Lecture for acute respiratory viral infection

2021-03-23 12:00 AM

In recent years, the severe acute respiratory viral infection (SARS) epidemic, high mortality rate, tends to increase and is a current problem in world health.

Define

An acute respiratory viral infection is a common group of diseases in humans, caused by viruses. The general clinical feature is the manifestation of acute respiratory infections with specific symptoms caused by each virus.

Research history

The group of acute respiratory viral infections contains more than half of all acute illnesses. Every year, 30-50% of adults have to quit work and 60-80% of children miss school because of acute respiratory viral infections. The disease accounts for 2/3/3 of the total number of acute respiratory infections.

For a long time, the cause of the disease is believed to be pneumococcal bacteria, streptococci, staphylococcus bacteria, Haemophilus influenza, Micrococcus Catarrhalis ... up to now, 8 groups with more than 200 types of virus have been identified. Various antigens cause acute respiratory disease.

The diagnosis and determination of the pathogen and clinical classification of this group of diseases face many difficulties. Many studies have shown that: The same clinical scene, possibly caused by a viral infection and vice versa, just one virus can cause many different clinical symptoms, so this group of diseases has clinical characteristics. general screening. The most common clinical syndromes are "cold", laryngitis (Croup syndrome) acute tracheitis and acute pneumonia.

Each group of viruses often causes common and uncommon syndromes, causing illness mainly at certain ages.

Diagnosis of the disease must be based on virus isolation tests and serological reactions.

In addition to influenza viruses (A, B and C), 8 common viruses that cause acute respiratory infections are Rhinovirus, corona virus, Respiratory Syncytial virus (syncytial respiratory virus), Parainfluenja virus (intestinal virus. and Herpes Simplex virus and Human-Pneumo viruses (viruses that cause pneumonia in humans).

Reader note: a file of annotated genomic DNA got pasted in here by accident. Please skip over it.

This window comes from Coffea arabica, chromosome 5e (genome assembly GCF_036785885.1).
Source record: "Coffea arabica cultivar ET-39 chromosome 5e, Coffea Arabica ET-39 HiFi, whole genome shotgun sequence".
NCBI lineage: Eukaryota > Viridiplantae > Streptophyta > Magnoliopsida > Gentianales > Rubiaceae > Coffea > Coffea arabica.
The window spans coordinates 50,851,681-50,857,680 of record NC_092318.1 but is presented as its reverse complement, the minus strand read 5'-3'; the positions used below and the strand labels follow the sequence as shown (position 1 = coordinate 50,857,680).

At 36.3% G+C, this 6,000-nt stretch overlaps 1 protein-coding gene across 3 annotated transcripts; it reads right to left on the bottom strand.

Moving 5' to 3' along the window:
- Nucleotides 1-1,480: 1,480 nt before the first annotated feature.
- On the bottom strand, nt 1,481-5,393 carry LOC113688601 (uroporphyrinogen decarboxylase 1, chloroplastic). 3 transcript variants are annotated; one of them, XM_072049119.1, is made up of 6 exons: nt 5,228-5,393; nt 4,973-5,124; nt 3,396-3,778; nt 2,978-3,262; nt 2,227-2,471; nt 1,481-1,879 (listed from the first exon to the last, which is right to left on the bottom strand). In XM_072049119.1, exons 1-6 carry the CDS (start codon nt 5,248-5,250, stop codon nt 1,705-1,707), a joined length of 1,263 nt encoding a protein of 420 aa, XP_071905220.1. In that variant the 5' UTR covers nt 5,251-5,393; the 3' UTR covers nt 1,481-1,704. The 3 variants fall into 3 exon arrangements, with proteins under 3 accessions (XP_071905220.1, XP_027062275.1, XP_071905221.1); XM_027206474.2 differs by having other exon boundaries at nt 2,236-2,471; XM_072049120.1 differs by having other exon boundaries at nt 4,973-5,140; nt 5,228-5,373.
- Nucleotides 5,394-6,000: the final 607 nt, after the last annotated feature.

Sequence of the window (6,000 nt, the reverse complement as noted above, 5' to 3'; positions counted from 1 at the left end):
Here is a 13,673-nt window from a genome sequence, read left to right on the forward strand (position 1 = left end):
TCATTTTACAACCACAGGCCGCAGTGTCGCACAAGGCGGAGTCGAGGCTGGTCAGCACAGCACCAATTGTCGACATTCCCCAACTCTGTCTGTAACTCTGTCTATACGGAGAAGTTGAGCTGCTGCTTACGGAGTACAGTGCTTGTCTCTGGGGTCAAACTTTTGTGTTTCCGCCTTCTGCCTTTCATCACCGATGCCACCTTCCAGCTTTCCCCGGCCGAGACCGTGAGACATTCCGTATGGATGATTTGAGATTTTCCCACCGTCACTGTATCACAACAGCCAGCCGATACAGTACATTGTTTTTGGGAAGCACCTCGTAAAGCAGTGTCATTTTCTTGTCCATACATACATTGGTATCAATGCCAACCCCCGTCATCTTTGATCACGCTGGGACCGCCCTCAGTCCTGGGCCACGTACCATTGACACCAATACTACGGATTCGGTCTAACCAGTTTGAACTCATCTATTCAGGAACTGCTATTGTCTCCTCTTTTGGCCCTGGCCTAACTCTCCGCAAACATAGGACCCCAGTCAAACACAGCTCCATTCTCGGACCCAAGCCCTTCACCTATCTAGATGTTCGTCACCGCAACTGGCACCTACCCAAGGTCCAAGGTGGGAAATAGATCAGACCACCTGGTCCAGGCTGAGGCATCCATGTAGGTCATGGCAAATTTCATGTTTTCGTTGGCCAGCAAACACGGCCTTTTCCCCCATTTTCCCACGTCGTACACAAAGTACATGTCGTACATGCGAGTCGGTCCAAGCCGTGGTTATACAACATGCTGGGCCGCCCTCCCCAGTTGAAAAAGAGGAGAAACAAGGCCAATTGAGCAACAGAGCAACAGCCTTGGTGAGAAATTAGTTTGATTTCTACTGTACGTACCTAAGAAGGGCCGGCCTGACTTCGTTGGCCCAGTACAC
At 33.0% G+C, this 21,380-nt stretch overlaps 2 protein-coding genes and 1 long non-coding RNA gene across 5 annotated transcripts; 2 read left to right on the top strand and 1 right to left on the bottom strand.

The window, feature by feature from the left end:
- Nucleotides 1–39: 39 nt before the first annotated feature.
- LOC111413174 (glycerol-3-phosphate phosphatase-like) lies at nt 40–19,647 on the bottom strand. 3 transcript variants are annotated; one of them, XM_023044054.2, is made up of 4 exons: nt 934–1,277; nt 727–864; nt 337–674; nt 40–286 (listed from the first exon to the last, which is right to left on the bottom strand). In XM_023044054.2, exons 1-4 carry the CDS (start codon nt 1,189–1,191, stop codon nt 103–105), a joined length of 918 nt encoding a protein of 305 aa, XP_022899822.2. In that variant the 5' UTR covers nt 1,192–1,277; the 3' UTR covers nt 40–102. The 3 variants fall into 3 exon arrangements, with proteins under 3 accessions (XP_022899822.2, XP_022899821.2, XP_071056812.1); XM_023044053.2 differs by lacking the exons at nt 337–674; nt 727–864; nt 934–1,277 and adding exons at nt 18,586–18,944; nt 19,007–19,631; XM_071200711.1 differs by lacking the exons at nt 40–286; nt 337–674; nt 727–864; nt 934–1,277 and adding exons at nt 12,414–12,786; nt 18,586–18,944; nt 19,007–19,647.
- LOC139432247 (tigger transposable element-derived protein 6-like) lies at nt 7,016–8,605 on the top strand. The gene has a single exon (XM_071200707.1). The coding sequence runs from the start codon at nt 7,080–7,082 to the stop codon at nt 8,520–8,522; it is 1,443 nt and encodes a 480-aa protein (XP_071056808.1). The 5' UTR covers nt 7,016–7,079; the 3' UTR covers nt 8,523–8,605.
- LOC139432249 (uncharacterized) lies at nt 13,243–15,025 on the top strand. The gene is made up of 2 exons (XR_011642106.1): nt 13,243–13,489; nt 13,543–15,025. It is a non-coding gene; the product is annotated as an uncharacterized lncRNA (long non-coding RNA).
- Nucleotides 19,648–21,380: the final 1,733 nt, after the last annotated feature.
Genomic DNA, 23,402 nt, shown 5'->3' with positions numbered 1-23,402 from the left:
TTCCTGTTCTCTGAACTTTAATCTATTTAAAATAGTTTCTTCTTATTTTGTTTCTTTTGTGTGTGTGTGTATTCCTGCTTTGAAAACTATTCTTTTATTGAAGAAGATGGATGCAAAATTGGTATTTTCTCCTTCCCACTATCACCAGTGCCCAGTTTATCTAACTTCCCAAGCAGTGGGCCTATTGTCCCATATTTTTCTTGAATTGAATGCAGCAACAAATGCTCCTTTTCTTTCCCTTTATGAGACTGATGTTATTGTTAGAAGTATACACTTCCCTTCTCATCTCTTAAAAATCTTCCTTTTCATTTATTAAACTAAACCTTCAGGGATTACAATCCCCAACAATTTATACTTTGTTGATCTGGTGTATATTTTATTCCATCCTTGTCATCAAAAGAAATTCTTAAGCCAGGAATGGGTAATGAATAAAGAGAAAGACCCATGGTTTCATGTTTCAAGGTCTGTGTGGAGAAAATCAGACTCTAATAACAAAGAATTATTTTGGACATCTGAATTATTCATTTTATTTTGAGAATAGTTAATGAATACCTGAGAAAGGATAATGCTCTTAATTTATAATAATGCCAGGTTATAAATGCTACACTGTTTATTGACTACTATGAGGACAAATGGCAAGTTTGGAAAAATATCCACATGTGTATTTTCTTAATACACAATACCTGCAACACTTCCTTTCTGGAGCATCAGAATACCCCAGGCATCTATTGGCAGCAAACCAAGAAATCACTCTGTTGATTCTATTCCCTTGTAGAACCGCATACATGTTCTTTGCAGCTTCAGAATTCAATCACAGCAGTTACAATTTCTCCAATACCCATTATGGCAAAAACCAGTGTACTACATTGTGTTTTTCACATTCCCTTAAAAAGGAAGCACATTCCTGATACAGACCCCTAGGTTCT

In recent years, the severe acute respiratory viral infection (SARS) epidemic, high mortality rate, tends to increase and is a current problem in world health.

Common and rare clinical syndromes caused by viruses.

No.

Viruses group

Common syndrome

Less common syndrome

Rare syndrome

1

Virut Rhino

Cold

Chronic bronchitis, bronchial asthma

Pneumonia in children

2

Virut Corona

Cold

Chronic bronchitis, bronchial asthma

Pneumonia End bronchitis

3

The syncytial virus

Pneumonia, bronchitis in children

Colds in adults

Bronchitis in the elderly

4

Sub-influenza virus

Cruop and inflammation of the lower respiratory tract in children

Sore throat colds

Tracheitis, bronchitis in adults

5

Virut Adeno

Colds, sore throats in children

The outbreak of respiratory disease in recruits

Pneumonia in children and immunocompromised people

6

Whole Chip

Fever of unknown origin

Pharyngitis, arthritis

Pneumonia

7

Virut Herpes Simplex

Inflammation, ulcers of the oral mucosa and children's gums, pharyngitis, acute amydal inflammation in adults

Tracheitis, pneumonia in immunocompromised patients

Disperse infection in immunocompromised patients

8

Hu man-Pneumatic virus

Rhinitis, laryngitis

Bronchitis, pneumonia in immunocompromised patients

Infectious pneumonia is widespread in immunocompromised patients

Rhinitis infections (Rhinitis infections)

Pathogens

Rhinovirus (Rhinovirus) of the Picornaviridae family, small in size 15-30 mm, containing RNA, without an envelope. Easily inactivated by acid solution so the gastric juice kills Rhinovirus.

It grows well at 33-34 0 C in the sinuses and better in the lower respiratory tract mucosa.

Currently detected more than 100 serotypes and some subtypes of Rhinovirus.

Inoculum

As a patient and carrier of the virus, the patient eliminates the virus one day before having the first clinical symptoms, until the disease is cured.

Infection

The disease is transmitted through the respiratory tract, spread through contact with the patient's utensils very rare because the Rhinovirus can be killed in the outside environment.

Sense of the body

The younger the age, the higher the prevalence, especially in children under 6 years old.

The disease occurs all year round or causes epidemics in winter, spring when the weather changes.

After being infected, there is immunity to the infected virus, but weak immunity only exists for a few weeks. So a person can get sick 2-3 times a year.

The immune mechanism of Rhinovirus infection has not been fully studied. Some studies show that having a co-antibody significantly reduces the incidence.

Mechanism of pathogenesis and pathology

Mechanism of pathogenesis